Sunday, December 29, 2013

New book on the role of skepticism in the development of Islamic theology

by Salman Hameed

End of the semester and then a trip to Pakistan kept me away from Irtiqa. There are a number of items in the backlog. But first I wanted to point out this new book, Skepticism in Classical: Moments of Confusion by Paul L. Heck. The book looks really interesting, but I haven't seen a review yet. Oh and it is also obscenely priced at $145! Well, this is what you get for academic publishing (actually you can also rent the book on Kindle for $34). Nevertheless, here is the description:
The first major treatment of skepticism in Islam, this book explores the critical role of skeptical thinking in the development of theology in Islam. It examines the way key thinkers in classical Islam faced perplexing questions about the nature of God and his
relation to the world, all the while walking a fine line between belief in God’s message as revealed in the Qur’an, and the power of the mind to discover truths on its own. 
Skepticism in Classical Islam reveals how doubt was actually an integral part of scholarly life at this time. Skepticism is by no means synonymous with atheism. It is, rather, the admission that one cannot convincingly demonstrate a truth claim with certainty, and Islam’s scholars, like their counterparts elsewhere, acknowledged such impasses, only to be inspired to find new ways to resolve the conundrums they faced. Whilst their conundrums were unique, their admission of the limits of knowledge shares much with other scholarly traditions.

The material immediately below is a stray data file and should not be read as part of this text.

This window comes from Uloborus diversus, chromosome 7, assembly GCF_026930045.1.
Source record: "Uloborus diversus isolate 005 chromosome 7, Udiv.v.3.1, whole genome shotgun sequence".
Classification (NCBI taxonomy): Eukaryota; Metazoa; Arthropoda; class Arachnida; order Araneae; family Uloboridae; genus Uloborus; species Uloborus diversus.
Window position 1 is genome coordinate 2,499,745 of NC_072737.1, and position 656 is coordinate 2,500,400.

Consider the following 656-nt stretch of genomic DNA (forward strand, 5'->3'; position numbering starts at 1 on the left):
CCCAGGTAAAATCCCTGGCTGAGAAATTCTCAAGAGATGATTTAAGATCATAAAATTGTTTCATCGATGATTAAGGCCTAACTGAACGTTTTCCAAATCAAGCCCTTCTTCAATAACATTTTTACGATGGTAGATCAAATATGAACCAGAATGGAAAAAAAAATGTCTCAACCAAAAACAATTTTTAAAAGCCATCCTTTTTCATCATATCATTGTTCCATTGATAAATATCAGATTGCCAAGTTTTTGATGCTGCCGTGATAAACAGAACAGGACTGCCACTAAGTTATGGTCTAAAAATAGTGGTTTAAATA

Seeking to put Islam on the map of the broader study of the history of scepticism, this book will be of interest to scholars and students of Religion, History and Philosophy.
Sounds fascinating. On a related topic, there is a chapter on medieval Muslim freethinkers in Jennifer Michael Hecht's Doubt - A History. But then Hecht was looking at freethinkers and not those who were  also working on Islamic theology.

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